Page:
Summer occupancy in Brigham Young University dormitories most years is confined to teens in "Especially for Youth" programs or sports camps and a handful of leftover students.

But this year, a different kind of crowd is filling up the residence halls. And in contrast to the exuberance of the teen set, these LDS Church missionaries are given a charge to conduct themselves with "quiet dignity."A short-term influx of missionaries at Provo's Missionary Training Center filled that facility's 4,000 beds and forced officials to appeal to BYU Housing Services for help. About 300 missionaries are currently living in the Deseret Towers and Heritage Halls dormitory complexes, BYU spokeswoman Carri P. Jenkins said.

Church emissaries might seem out of place on many university campuses, where dormitories are often coed and parties are much more prevalent than prayer. But at BYU, where the overwhelming majority of students are LDS and are themselves either former or future missionaries, the suit- and skirt-bearing residents seem to fit right in with those who wear shorts and carry textbooks instead of scriptures.

The overflow missionaries spend their nights in the dormitories, but most of their other activities during their stays, which range from three weeks to two months, take place at the MTC complex north of campus.

"Those in the dormitories on campus have breakfast at the Morris Center (in Deseret Towers)," said LDS Church spokesman Don LeFevre. "Then they walk over for the day's training and eat lunch and dinner at the MTC."

In addition, there are a handful of senior missionaries, who are generally retired couples, who had to be housed at a Provo hotel, LeFevre said.

In all, the LDS Church has about 58,000 missionaries around the world who spend up to two years seeking converts to The Church of Jesus Christ of Latter-day Saints, a 10 million-member faith. The MTC, which has been located adjacent to the BYU campus for more than two decades, employs former missionaries to teach new ones the proselyting and language skills they will need.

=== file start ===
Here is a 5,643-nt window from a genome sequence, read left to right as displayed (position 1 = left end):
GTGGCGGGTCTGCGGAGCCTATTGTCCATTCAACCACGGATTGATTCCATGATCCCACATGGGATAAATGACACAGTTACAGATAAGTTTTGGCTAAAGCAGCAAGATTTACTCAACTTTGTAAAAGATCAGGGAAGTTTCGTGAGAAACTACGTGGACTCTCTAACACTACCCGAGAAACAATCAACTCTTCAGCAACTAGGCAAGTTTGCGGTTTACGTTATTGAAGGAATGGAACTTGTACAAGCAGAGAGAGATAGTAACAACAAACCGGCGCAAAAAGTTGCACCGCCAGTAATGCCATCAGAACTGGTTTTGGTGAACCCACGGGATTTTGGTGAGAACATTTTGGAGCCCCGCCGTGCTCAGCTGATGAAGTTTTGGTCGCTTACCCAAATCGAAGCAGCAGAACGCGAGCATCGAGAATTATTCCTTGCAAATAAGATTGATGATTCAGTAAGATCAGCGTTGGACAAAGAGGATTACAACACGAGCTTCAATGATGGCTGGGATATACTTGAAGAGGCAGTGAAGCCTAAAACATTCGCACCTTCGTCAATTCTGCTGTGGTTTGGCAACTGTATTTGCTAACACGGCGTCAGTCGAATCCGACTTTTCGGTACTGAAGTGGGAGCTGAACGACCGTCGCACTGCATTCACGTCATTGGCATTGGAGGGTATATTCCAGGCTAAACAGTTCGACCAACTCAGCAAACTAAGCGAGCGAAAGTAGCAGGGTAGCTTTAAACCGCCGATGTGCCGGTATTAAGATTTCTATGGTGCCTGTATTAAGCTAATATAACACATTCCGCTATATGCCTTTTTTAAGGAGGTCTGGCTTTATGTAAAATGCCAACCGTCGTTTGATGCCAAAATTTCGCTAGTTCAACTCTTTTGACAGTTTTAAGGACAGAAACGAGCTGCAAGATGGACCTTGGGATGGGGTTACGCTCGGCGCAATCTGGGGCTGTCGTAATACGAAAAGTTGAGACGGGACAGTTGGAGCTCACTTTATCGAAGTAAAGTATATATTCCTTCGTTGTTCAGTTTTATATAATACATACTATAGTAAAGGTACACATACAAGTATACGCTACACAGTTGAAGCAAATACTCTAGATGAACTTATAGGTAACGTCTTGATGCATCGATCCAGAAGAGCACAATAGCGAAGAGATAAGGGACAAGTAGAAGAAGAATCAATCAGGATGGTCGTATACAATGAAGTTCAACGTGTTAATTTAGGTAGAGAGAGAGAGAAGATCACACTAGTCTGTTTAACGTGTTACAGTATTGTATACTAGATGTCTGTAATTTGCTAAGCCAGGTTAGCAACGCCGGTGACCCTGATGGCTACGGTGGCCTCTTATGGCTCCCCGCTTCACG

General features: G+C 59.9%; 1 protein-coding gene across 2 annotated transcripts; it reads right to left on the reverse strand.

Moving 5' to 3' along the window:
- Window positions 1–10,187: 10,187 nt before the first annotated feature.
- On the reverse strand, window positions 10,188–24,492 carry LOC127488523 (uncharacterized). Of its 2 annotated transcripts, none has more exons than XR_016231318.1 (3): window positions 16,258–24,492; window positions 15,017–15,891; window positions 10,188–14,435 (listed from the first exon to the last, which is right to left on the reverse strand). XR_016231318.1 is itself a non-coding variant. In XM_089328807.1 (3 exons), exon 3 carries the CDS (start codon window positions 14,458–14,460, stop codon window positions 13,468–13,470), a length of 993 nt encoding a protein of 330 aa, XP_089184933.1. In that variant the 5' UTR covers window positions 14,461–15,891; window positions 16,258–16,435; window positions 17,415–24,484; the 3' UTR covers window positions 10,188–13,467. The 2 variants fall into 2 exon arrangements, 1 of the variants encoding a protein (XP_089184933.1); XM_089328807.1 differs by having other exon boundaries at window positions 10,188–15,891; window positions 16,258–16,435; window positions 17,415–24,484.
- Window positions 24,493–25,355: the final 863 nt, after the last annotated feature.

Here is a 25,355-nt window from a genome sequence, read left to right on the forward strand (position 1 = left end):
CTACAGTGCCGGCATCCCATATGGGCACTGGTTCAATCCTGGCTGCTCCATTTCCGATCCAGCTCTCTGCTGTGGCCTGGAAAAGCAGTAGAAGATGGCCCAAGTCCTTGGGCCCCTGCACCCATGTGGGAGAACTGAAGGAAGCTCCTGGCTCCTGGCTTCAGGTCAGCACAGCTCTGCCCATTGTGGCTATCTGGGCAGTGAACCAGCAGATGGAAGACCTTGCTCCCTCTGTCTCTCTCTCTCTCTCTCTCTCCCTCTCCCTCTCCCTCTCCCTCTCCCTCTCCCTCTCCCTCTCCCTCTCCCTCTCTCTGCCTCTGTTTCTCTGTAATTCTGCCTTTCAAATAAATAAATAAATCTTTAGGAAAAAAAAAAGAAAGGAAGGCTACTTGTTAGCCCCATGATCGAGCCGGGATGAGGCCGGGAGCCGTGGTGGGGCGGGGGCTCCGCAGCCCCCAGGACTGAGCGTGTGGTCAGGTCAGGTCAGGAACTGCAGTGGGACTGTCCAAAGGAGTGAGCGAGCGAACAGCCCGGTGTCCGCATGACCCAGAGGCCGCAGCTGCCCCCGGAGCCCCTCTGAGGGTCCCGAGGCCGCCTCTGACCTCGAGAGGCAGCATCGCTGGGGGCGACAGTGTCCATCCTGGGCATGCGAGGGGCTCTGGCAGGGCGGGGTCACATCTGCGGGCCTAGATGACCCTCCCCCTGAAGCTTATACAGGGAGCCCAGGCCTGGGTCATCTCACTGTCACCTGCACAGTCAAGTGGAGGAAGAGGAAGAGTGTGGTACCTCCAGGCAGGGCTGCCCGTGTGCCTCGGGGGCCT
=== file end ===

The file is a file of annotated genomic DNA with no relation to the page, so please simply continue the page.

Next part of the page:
"That's the first time since the MTC added some buildings in 1995 that they had exceeded full capacity," LeFevre said.

However, seeing missionaries on campus really is nothing new. Besides a couple of proselyting missionaries assigned to find and teach the relative handful of BYU students who aren't already members of the LDS Church, missionaries from the MTC for years have gone to campus for various reasons.

Missionaries needing health care used to be shuttled to the Howard S. McDonald Health Center on the south end of campus. Now, they just walk across 900 East to the new health facility near the Wymount Terrace married-student housing complex.

Also, before the MTC expanded in 1995, classes sometimes were held in the Oak Hills LDS chapel just across 900 East from Deseret Towers and a couple of blocks south of the MTC.

The addition of three buildings to the MTC three years ago increased the facility's capacity to 4,000 missionaries. The buildings dedicated that year include a three-story multipurpose facility that houses classrooms, meeting halls and a gymnasium; a four-story housing complex; and a five-story structure with classrooms and training offices.